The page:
Climate and Energy
We aim to help counteract the current climate crisis, reduce fossil fuel usage, and encourage the use of renewable energy. Even actions by other names help: reducing plastics and fertilizers reduces fossil fuels in manufacturing; organic gardening returns carbon to the soil; and a Transition consciousness leads people to more sustainable lives.
Everyone has heard about landfills overflowing with excessive waste, plastics that appear recyclable but aren’t, turtles choking on plastic bags, whales autopsied with hundreds of pounds of plastic in their guts, and people with microfibers in our bodies (studies have shown that each of us ingests the equivalent of one credit card of plastic per day!). Are plastics, along with chemicals, responsible in part for the US lag in health outcomes? Science can analyze and help solve the problem; art can dramatize and publicize it.
Pesticides and Herbicides
Chemical toxins are a disaster. The names have changed since Rachel Carson blew the whistle on DDT and the like in 1962, but their toxicity and damage to environmental and human health haven’t changed. We know people with continuing health issues in adult life because they grew up in homes with compulsive application of pesticides. Taxpayers and homeowners fund spraying to kill mosquitoes, when the chief result is to knock out other slower-reproducing species, such as pollinators, fish, and amphibians. Institutions and individuals spray herbicides to kill unwanted plants, thus wiping out biodiversity and creating monocultures that in fact increase disease and pest species.
We find that people are eager to break loose from often unhealthy supermarket food and grow their own. We have sponsored organic garden tours and made a series of videos featuring different nearby locations. We also encourage the planting of trees, which improve urban quality of life, reduce heat in the air and thus reduce summer energy consumption, and which absorb chemical pollutants out of the soil and air.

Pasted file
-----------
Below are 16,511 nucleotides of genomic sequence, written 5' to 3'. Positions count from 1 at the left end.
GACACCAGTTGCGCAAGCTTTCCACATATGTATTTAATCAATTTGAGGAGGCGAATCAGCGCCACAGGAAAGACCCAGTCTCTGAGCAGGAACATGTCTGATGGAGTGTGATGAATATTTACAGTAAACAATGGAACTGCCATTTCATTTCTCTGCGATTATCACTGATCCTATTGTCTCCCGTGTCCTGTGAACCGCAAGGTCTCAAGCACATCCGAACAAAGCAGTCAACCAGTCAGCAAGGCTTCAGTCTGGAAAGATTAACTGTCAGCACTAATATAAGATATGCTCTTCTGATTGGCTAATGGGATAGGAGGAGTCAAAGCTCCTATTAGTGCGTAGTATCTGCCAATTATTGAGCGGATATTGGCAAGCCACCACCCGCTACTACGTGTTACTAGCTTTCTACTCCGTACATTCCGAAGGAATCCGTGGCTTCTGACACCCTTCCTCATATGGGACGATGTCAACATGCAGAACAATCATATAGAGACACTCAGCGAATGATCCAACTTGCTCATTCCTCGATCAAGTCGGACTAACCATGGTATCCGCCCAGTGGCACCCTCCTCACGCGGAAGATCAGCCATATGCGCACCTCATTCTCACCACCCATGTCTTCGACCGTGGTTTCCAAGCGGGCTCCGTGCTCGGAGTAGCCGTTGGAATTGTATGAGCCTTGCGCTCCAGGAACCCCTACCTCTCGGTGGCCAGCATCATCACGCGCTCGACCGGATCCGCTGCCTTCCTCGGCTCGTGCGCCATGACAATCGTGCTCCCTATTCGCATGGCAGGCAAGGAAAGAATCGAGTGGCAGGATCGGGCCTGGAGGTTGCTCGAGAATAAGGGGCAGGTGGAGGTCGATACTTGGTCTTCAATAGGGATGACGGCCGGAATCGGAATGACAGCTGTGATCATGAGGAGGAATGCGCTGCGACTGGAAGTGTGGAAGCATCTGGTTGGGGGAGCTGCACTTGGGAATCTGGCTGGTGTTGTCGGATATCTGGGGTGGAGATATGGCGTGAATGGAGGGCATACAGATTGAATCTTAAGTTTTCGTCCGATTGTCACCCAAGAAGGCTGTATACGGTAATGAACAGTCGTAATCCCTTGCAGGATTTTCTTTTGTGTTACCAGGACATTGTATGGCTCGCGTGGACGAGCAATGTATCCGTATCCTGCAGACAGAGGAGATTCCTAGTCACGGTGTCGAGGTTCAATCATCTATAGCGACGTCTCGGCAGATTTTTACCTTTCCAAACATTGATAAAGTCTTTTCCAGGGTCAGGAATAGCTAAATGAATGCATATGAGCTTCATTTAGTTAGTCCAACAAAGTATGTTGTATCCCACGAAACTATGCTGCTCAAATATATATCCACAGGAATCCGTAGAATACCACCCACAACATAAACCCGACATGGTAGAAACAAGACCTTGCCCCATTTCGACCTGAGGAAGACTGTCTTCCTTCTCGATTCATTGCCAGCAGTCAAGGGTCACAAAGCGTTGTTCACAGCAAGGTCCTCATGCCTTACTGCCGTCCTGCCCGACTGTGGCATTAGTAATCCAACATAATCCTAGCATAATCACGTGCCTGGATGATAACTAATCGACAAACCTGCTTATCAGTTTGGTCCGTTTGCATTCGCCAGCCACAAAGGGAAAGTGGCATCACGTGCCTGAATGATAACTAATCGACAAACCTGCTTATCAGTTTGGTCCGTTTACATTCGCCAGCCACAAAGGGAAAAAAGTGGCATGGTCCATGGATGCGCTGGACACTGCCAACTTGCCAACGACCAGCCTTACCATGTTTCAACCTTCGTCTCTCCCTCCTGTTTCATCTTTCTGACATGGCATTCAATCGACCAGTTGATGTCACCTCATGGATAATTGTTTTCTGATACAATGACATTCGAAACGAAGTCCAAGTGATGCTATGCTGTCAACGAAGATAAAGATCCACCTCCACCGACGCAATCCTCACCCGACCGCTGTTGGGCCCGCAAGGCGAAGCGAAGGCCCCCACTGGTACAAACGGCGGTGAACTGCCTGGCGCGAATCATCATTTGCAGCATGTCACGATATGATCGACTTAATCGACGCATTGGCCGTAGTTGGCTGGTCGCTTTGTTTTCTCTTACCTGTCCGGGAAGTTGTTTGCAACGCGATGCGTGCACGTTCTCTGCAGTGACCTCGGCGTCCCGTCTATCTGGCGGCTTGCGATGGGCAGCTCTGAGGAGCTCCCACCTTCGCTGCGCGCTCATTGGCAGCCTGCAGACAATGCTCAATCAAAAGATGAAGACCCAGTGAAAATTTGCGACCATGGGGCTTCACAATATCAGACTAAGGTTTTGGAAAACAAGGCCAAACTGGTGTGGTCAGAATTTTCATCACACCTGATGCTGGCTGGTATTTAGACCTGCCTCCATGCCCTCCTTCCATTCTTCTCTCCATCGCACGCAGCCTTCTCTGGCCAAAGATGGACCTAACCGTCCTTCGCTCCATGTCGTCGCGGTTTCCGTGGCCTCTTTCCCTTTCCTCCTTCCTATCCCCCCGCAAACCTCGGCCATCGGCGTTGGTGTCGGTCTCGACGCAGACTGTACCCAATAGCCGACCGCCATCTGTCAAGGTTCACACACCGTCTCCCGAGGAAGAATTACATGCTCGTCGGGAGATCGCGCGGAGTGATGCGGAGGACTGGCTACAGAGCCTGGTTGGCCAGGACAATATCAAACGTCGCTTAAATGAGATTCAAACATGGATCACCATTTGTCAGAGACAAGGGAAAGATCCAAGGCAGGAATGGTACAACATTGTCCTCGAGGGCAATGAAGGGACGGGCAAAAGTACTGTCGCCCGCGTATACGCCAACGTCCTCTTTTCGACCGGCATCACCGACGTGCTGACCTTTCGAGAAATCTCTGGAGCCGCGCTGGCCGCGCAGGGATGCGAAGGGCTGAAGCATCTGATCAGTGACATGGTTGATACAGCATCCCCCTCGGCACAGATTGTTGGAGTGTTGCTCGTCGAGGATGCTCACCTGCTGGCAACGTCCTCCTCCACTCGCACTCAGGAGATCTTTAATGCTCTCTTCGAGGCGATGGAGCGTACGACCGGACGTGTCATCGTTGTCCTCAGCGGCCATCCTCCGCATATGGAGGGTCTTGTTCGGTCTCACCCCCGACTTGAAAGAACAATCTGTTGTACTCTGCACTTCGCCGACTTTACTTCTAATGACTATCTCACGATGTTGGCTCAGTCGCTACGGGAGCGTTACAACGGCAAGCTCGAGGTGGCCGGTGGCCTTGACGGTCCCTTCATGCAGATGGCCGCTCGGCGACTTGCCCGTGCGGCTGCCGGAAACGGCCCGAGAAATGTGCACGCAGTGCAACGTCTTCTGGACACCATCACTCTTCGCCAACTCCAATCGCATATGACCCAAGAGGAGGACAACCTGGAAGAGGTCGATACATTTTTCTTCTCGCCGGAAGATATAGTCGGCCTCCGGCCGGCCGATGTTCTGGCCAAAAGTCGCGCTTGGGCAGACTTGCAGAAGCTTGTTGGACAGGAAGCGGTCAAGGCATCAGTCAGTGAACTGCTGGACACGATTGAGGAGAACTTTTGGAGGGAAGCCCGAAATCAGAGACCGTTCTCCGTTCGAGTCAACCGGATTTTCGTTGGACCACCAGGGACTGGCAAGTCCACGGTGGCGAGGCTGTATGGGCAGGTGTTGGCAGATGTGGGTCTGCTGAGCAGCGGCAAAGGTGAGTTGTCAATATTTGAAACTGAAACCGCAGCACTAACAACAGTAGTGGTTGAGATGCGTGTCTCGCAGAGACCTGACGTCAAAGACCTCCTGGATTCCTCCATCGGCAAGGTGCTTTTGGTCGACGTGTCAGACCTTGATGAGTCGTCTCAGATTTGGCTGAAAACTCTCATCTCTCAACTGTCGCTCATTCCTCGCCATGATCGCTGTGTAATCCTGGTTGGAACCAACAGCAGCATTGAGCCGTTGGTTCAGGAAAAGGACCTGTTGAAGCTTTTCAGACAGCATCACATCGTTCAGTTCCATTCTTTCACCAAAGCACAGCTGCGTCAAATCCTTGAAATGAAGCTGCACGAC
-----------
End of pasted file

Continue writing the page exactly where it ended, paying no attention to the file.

The International Transition network and Transition thinking have guided the Green Team toward cultivating community building and mutual support. Our current Transition goals include: community gardening, Living Landscapes (reducing lawns and planting to attract and nourish native insects), and assisting the Borough in its voluntary initiative, Sustainable Storefronts, created to guide and recognize local businesses reducing plastic waste. Our Transition team is also planning a series of concerns on front porches to entertain and uplift the community. Read more about Transition here.
What Have We Been Doing?
In cooperation with West Chester University’s Office of Sustainability, WCGT has for several years sponsored events in the Fall Film and Forum series aimed at informing and engaging the public about how to live sustainably.
WCGT also participates in Earth Day activities each year, including rallies, marches, talks, and chalking sidewalks.
We have spread the word via yearly yard sign designs. Some of the most memorable signs are the baby in the gas mask (2016) and most recently an image from Transition symbolizing our diversity and growing together.
Due to their mission and involvement in WC, Green Team leaders have been honored in 2021,by West Chester Mayor Jordan Norley, in recognition of service to the community.